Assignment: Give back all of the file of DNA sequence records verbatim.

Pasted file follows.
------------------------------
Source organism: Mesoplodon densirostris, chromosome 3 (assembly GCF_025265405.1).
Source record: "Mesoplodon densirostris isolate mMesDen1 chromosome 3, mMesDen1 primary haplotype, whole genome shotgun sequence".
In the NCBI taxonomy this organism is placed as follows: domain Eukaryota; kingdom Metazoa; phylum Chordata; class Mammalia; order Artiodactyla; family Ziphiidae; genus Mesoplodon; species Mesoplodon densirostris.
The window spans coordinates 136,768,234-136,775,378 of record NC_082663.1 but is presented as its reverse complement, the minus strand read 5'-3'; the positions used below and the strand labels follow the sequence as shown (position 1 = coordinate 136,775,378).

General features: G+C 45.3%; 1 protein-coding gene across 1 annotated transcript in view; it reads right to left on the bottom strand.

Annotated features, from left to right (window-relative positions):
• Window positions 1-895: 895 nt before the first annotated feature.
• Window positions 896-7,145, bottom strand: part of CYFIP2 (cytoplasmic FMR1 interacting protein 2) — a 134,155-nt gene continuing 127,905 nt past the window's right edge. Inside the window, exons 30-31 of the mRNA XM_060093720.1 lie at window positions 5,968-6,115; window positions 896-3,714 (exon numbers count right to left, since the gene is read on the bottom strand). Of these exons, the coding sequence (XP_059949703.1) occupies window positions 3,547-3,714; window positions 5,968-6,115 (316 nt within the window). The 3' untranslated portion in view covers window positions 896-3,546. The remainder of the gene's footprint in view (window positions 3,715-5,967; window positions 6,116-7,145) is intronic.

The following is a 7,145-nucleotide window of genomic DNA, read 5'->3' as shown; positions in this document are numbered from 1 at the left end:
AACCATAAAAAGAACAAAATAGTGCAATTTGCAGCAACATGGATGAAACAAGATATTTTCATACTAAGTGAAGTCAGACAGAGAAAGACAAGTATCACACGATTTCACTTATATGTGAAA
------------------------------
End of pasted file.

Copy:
Source organism: Mesoplodon densirostris, chromosome 3 (assembly GCF_025265405.1).
Source record: "Mesoplodon densirostris isolate mMesDen1 chromosome 3, mMesDen1 primary haplotype, whole genome shotgun sequence".
In the NCBI taxonomy this organism is placed as follows: domain Eukaryota; kingdom Metazoa; phylum Chordata; class Mammalia; order Artiodactyla; family Ziphiidae; genus Mesoplodon; species Mesoplodon densirostris.
The window spans coordinates 136,768,234-136,775,378 of record NC_082663.1 but is presented as its reverse complement, the minus strand read 5'-3'; the positions used below and the strand labels follow the sequence as shown (position 1 = coordinate 136,775,378).

General features: G+C 45.3%; 1 protein-coding gene across 1 annotated transcript in view; it reads right to left on the bottom strand.

Annotated features, from left to right (window-relative positions):
• Window positions 1-895: 895 nt before the first annotated feature.
• Window positions 896-7,145, bottom strand: part of CYFIP2 (cytoplasmic FMR1 interacting protein 2) — a 134,155-nt gene continuing 127,905 nt past the window's right edge. Inside the window, exons 30-31 of the mRNA XM_060093720.1 lie at window positions 5,968-6,115; window positions 896-3,714 (exon numbers count right to left, since the gene is read on the bottom strand). Of these exons, the coding sequence (XP_059949703.1) occupies window positions 3,547-3,714; window positions 5,968-6,115 (316 nt within the window). The 3' untranslated portion in view covers window positions 896-3,546. The remainder of the gene's footprint in view (window positions 3,715-5,967; window positions 6,116-7,145) is intronic.

The following is a 7,145-nucleotide window of genomic DNA, read 5'->3' as shown; positions in this document are numbered from 1 at the left end:
AACCATAAAAAGAACAAAATAGTGCAATTTGCAGCAACATGGATGAAACAAGATATTTTCATACTAAGTGAAGTCAGACAGAGAAAGACAAGTATCACACGATTTCACTTATATGTGAAA